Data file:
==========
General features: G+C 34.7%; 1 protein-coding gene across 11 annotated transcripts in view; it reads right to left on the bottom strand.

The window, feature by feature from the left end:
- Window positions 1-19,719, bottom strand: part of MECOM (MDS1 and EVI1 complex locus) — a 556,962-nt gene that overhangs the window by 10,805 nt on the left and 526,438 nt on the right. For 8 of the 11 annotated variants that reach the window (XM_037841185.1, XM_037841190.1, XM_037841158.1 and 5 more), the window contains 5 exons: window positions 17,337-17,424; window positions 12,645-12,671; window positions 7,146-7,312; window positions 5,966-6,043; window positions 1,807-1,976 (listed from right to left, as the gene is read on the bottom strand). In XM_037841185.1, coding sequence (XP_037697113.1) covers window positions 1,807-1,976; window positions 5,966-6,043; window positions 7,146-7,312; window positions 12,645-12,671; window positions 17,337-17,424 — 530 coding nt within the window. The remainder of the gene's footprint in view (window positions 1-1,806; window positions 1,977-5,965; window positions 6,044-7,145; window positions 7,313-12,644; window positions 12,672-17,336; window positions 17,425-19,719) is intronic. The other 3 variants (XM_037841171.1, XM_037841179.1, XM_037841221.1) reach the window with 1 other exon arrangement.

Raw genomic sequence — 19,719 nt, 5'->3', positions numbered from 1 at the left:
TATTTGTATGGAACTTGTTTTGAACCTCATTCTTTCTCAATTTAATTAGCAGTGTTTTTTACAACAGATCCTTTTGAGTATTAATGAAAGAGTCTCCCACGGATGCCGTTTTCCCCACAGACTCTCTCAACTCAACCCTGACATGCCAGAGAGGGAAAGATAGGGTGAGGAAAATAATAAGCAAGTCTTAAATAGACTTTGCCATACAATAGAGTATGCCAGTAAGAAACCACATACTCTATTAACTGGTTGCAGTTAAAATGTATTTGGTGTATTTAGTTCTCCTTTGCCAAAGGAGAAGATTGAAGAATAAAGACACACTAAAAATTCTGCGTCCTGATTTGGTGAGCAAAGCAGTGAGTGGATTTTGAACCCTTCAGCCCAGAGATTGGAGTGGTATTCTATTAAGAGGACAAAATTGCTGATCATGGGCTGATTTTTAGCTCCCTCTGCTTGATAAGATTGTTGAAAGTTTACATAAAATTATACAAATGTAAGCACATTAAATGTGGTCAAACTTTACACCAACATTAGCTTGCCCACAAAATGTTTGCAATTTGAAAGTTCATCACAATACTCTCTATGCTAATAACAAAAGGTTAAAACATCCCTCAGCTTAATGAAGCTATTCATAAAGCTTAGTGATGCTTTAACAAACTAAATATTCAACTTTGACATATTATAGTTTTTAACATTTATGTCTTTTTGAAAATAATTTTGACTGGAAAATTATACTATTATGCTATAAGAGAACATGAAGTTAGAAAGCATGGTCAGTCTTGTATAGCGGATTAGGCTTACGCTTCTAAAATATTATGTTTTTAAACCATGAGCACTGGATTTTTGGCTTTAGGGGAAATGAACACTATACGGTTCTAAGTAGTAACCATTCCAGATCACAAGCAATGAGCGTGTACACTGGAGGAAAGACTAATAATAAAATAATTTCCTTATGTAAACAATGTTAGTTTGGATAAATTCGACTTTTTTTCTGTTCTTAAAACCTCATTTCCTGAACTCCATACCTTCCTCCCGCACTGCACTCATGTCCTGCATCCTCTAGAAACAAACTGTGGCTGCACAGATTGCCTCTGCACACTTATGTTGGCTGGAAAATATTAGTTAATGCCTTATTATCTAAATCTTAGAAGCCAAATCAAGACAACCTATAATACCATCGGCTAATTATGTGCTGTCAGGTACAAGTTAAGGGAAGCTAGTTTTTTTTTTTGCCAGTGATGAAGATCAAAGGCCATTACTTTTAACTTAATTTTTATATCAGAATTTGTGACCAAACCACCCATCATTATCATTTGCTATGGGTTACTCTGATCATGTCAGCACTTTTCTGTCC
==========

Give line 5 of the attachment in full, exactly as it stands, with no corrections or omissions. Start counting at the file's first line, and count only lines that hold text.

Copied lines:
TATTTGTATGGAACTTGTTTTGAACCTCATTCTTTCTCAATTTAATTAGCAGTGTTTTTTACAACAGATCCTTTTGAGTATTAATGAAAGAGTCTCCCACGGATGCCGTTTTCCCCACAGACTCTCTCAACTCAACCCTGACATGCCAGAGAGGGAAAGATAGGGTGAGGAAAATAATAAGCAAGTCTTAAATAGACTTTGCCATACAATAGAGTATGCCAGTAAGAAACCACATACTCTATTAACTGGTTGCAGTTAAAATGTATTTGGTGTATTTAGTTCTCCTTTGCCAAAGGAGAAGATTGAAGAATAAAGACACACTAAAAATTCTGCGTCCTGATTTGGTGAGCAAAGCAGTGAGTGGATTTTGAACCCTTCAGCCCAGAGATTGGAGTGGTATTCTATTAAGAGGACAAAATTGCTGATCATGGGCTGATTTTTAGCTCCCTCTGCTTGATAAGATTGTTGAAAGTTTACATAAAATTATACAAATGTAAGCACATTAAATGTGGTCAAACTTTACACCAACATTAGCTTGCCCACAAAATGTTTGCAATTTGAAAGTTCATCACAATACTCTCTATGCTAATAACAAAAGGTTAAAACATCCCTCAGCTTAATGAAGCTATTCATAAAGCTTAGTGATGCTTTAACAAACTAAATATTCAACTTTGACATATTATAGTTTTTAACATTTATGTCTTTTTGAAAATAATTTTGACTGGAAAATTATACTATTATGCTATAAGAGAACATGAAGTTAGAAAGCATGGTCAGTCTTGTATAGCGGATTAGGCTTACGCTTCTAAAATATTATGTTTTTAAACCATGAGCACTGGATTTTTGGCTTTAGGGGAAATGAACACTATACGGTTCTAAGTAGTAACCATTCCAGATCACAAGCAATGAGCGTGTACACTGGAGGAAAGACTAATAATAAAATAATTTCCTTATGTAAACAATGTTAGTTTGGATAAATTCGACTTTTTTTCTGTTCTTAAAACCTCATTTCCTGAACTCCATACCTTCCTCCCGCACTGCACTCATGTCCTGCATCCTCTAGAAACAAACTGTGGCTGCACAGATTGCCTCTGCACACTTATGTTGGCTGGAAAATATTAGTTAATGCCTTATTATCTAAATCTTAGAAGCCAAATCAAGACAACCTATAATACCATCGGCTAATTATGTGCTGTCAGGTACAAGTTAAGGGAAGCTAGTTTTTTTTTTTGCCAGTGATGAAGATCAAAGGCCATTACTTTTAACTTAATTTTTATATCAGAATTTGTGACCAAACCACCCATCATTATCATTTGCTATGGGTTACTCTGATCATGTCAGCACTTTTCTGTCC